This weekend we went to a family wedding on Saturday night. I do love a fun wedding and the reception was at the Rococo in downtown Lincoln, which was a super cool venue. We got Dekker up at 6:45AM and he was ready for an early nap, then we all traveled to the church. He had been asking for Papa and Nana for several days, and it was so fun when he woke up from his nap to finally say "We get to go see Papa and Nana!" He was so thrilled.
We got to the church and just like in the movies, he jumped out of Dave's arms and ran straight to his Papa. His little tie was blowing in the wind, his long sleeved shirt tucked into his khaki pants with leather loafers-- are you kidding me-- he was adorable! He sat on Papa's lap and took the entire wedding in like such a champ-- he barely moved he was snuggled in so well. At one point in the wedding I looked over to him and silently thanked God. I just love that kid so much. And I'm so thankful to the gift-giver for such an incredible gift.
When the wedding was over we blew bubbles at the bride and groom and headed to the car for the reception. But Dekker was beside himself. We peeled him out of my Dad's arms while he hysterically called out, "Papa, Papa." We tried so hard to explain that we will see Papa VERY SOON, like in 5 minutes, and that we are going to the SAME PLACE, just taking different cars. We said that Papa is driving his car and we are driving our car and we will get to spend lots more time with him in a SHORT WHILE. He was barely comforted by this, and the reunion at the reception was sweet for sure!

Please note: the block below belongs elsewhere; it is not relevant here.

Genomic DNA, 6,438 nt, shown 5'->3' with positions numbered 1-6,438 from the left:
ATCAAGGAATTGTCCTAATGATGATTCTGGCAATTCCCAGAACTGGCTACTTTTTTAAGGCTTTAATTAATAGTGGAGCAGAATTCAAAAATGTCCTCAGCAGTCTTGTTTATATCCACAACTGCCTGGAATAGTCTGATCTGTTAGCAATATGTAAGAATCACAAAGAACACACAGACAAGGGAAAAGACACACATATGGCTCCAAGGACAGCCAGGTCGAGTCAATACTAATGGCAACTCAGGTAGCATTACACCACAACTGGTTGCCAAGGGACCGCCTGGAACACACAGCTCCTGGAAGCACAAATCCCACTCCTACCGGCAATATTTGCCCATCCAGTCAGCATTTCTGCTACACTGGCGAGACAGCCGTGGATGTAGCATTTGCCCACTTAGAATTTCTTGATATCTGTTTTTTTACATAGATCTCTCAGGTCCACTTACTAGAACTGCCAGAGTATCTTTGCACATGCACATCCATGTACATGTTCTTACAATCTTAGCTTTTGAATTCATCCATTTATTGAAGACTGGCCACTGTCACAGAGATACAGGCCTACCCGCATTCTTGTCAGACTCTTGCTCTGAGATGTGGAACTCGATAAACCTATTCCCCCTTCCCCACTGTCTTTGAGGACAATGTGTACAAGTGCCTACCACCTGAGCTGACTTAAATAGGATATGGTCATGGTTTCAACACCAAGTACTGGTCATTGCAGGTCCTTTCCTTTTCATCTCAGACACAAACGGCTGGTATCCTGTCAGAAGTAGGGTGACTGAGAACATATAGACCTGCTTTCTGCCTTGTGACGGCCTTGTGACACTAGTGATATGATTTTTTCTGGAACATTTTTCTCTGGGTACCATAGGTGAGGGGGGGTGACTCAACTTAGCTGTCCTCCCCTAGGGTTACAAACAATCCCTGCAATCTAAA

I am knee deep in grief, loss and bereavement literature at the college in preparation for one of my classes. So this might seem kinda morbid... but I think waiting for heaven is a lot like that drive to the reception. I can hear God saying to me... "Stefanie, you (and Grandma/Grandpa/Uncle Don/Baby Rowe/Etc) are going to the SAME PLACE, just taking different "cars." You will see him/her VERY SOON." And that is true. Just that my definition of Very Soon is a lot like Dekker's-- as in, I'd like it to be yesterday, right now, or in the immediate for-see-able future. When you understand the final destination and have full faith in an eternal God, the "short drive" seems a little more bearable-- it is a matter of confidence in the destination ("Heaven is real") and perspective ("Even many many years on earth compares not to eternity").
Well, all that being said, I'll cry at the next funeral I go to. It is still so hard to understand grief and loss, and I know that "buck up therapy" rooted in "Why are you sad? You'll see her again someday?" is really not helpful. At all. But today, looking back and ahead, I think God taught me something about perspective while I wrestled a sobbing Dekker into his carseat.
On the Journey,